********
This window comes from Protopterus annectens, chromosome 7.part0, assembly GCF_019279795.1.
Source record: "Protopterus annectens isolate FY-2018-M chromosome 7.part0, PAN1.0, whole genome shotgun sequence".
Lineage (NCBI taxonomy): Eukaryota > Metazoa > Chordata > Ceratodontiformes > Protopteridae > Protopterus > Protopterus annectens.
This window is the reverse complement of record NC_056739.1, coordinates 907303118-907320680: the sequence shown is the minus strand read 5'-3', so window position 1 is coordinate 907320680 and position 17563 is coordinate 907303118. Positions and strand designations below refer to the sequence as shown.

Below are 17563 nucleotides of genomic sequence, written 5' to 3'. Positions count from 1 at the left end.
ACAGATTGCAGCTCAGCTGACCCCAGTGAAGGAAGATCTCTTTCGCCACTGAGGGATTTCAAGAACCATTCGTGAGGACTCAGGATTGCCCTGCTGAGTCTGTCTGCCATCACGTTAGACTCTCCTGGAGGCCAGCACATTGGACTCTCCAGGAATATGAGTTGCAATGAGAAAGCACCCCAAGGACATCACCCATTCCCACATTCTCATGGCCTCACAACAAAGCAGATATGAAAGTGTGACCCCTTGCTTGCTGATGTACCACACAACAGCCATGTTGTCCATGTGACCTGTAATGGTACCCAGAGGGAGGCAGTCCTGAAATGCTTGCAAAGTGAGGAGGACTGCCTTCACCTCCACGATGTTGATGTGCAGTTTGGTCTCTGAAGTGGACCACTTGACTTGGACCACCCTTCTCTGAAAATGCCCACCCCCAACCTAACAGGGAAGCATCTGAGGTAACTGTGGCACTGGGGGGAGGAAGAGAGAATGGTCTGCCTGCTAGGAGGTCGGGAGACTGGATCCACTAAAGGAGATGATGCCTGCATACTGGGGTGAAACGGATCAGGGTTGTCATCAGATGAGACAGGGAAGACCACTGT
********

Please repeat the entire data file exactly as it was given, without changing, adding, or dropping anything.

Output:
This window comes from Protopterus annectens, chromosome 7.part0, assembly GCF_019279795.1.
Source record: "Protopterus annectens isolate FY-2018-M chromosome 7.part0, PAN1.0, whole genome shotgun sequence".
Lineage (NCBI taxonomy): Eukaryota > Metazoa > Chordata > Ceratodontiformes > Protopteridae > Protopterus > Protopterus annectens.
This window is the reverse complement of record NC_056739.1, coordinates 907303118-907320680: the sequence shown is the minus strand read 5'-3', so window position 1 is coordinate 907320680 and position 17563 is coordinate 907303118. Positions and strand designations below refer to the sequence as shown.

Below are 17563 nucleotides of genomic sequence, written 5' to 3'. Positions count from 1 at the left end.
ACAGATTGCAGCTCAGCTGACCCCAGTGAAGGAAGATCTCTTTCGCCACTGAGGGATTTCAAGAACCATTCGTGAGGACTCAGGATTGCCCTGCTGAGTCTGTCTGCCATCACGTTAGACTCTCCTGGAGGCCAGCACATTGGACTCTCCAGGAATATGAGTTGCAATGAGAAAGCACCCCAAGGACATCACCCATTCCCACATTCTCATGGCCTCACAACAAAGCAGATATGAAAGTGTGACCCCTTGCTTGCTGATGTACCACACAACAGCCATGTTGTCCATGTGACCTGTAATGGTACCCAGAGGGAGGCAGTCCTGAAATGCTTGCAAAGTGAGGAGGACTGCCTTCACCTCCACGATGTTGATGTGCAGTTTGGTCTCTGAAGTGGACCACTTGACTTGGACCACCCTTCTCTGAAAATGCCCACCCCCAACCTAACAGGGAAGCATCTGAGGTAACTGTGGCACTGGGGGGAGGAAGAGAGAATGGTCTGCCTGCTAGGAGGTCGGGAGACTGGATCCACTAAAGGAGATGATGCCTGCATACTGGGGTGAAACGGATCAGGGTTGTCATCAGATGAGACAGGGAAGACCACTGT